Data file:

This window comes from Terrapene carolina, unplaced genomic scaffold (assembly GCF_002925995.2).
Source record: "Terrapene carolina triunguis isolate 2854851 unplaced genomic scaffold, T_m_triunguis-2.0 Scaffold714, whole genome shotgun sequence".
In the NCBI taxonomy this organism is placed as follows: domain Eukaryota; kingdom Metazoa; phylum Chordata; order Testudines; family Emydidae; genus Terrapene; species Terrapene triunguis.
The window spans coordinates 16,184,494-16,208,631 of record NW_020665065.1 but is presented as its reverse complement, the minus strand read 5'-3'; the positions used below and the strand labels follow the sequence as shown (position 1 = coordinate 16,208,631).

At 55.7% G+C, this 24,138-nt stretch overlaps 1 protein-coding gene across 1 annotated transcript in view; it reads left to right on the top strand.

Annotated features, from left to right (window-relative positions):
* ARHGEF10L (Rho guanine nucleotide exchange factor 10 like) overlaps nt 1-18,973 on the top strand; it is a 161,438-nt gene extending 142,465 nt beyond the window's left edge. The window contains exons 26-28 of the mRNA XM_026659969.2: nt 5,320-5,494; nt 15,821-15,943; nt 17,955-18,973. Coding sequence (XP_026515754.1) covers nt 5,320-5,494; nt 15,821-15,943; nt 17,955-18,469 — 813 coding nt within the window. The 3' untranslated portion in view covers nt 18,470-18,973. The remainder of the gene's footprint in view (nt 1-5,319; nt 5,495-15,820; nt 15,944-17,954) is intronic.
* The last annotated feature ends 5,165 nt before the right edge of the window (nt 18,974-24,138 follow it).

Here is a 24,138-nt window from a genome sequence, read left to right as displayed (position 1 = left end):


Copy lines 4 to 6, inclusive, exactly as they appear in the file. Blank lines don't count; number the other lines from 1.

The window spans coordinates 16,184,494-16,208,631 of record NW_020665065.1 but is presented as its reverse complement, the minus strand read 5'-3'; the positions used below and the strand labels follow the sequence as shown (position 1 = coordinate 16,208,631).

At 55.7% G+C, this 24,138-nt stretch overlaps 1 protein-coding gene across 1 annotated transcript in view; it reads left to right on the top strand.

Annotated features, from left to right (window-relative positions):